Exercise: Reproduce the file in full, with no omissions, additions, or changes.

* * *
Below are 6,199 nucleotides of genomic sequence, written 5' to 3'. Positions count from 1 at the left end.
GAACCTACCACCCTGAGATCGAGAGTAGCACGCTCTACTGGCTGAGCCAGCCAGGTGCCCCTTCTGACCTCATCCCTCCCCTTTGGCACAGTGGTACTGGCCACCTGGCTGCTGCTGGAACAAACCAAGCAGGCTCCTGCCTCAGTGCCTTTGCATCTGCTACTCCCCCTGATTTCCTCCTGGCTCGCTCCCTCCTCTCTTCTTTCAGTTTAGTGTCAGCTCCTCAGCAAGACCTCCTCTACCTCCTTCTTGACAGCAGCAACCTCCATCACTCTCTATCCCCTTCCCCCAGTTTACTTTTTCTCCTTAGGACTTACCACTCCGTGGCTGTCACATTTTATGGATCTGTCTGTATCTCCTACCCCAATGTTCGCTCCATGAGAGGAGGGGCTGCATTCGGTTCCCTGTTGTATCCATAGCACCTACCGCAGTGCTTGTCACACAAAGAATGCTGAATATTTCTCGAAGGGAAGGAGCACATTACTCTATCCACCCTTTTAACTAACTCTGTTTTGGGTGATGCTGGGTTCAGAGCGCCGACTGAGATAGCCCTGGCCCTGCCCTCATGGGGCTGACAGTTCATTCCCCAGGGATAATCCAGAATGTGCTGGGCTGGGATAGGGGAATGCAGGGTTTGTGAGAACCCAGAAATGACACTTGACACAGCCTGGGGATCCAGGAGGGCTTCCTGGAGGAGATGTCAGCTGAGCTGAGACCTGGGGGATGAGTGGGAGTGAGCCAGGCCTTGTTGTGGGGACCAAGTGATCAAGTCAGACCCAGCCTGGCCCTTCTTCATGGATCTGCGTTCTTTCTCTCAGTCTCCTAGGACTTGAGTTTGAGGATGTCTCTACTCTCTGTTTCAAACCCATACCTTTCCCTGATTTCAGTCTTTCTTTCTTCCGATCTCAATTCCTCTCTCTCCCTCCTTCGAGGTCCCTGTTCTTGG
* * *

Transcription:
Below are 6,199 nucleotides of genomic sequence, written 5' to 3'. Positions count from 1 at the left end.
GAACCTACCACCCTGAGATCGAGAGTAGCACGCTCTACTGGCTGAGCCAGCCAGGTGCCCCTTCTGACCTCATCCCTCCCCTTTGGCACAGTGGTACTGGCCACCTGGCTGCTGCTGGAACAAACCAAGCAGGCTCCTGCCTCAGTGCCTTTGCATCTGCTACTCCCCCTGATTTCCTCCTGGCTCGCTCCCTCCTCTCTTCTTTCAGTTTAGTGTCAGCTCCTCAGCAAGACCTCCTCTACCTCCTTCTTGACAGCAGCAACCTCCATCACTCTCTATCCCCTTCCCCCAGTTTACTTTTTCTCCTTAGGACTTACCACTCCGTGGCTGTCACATTTTATGGATCTGTCTGTATCTCCTACCCCAATGTTCGCTCCATGAGAGGAGGGGCTGCATTCGGTTCCCTGTTGTATCCATAGCACCTACCGCAGTGCTTGTCACACAAAGAATGCTGAATATTTCTCGAAGGGAAGGAGCACATTACTCTATCCACCCTTTTAACTAACTCTGTTTTGGGTGATGCTGGGTTCAGAGCGCCGACTGAGATAGCCCTGGCCCTGCCCTCATGGGGCTGACAGTTCATTCCCCAGGGATAATCCAGAATGTGCTGGGCTGGGATAGGGGAATGCAGGGTTTGTGAGAACCCAGAAATGACACTTGACACAGCCTGGGGATCCAGGAGGGCTTCCTGGAGGAGATGTCAGCTGAGCTGAGACCTGGGGGATGAGTGGGAGTGAGCCAGGCCTTGTTGTGGGGACCAAGTGATCAAGTCAGACCCAGCCTGGCCCTTCTTCATGGATCTGCGTTCTTTCTCTCAGTCTCCTAGGACTTGAGTTTGAGGATGTCTCTACTCTCTGTTTCAAACCCATACCTTTCCCTGATTTCAGTCTTTCTTTCTTCCGATCTCAATTCCTCTCTCTCCCTCCTTCGAGGTCCCTGTTCTTGG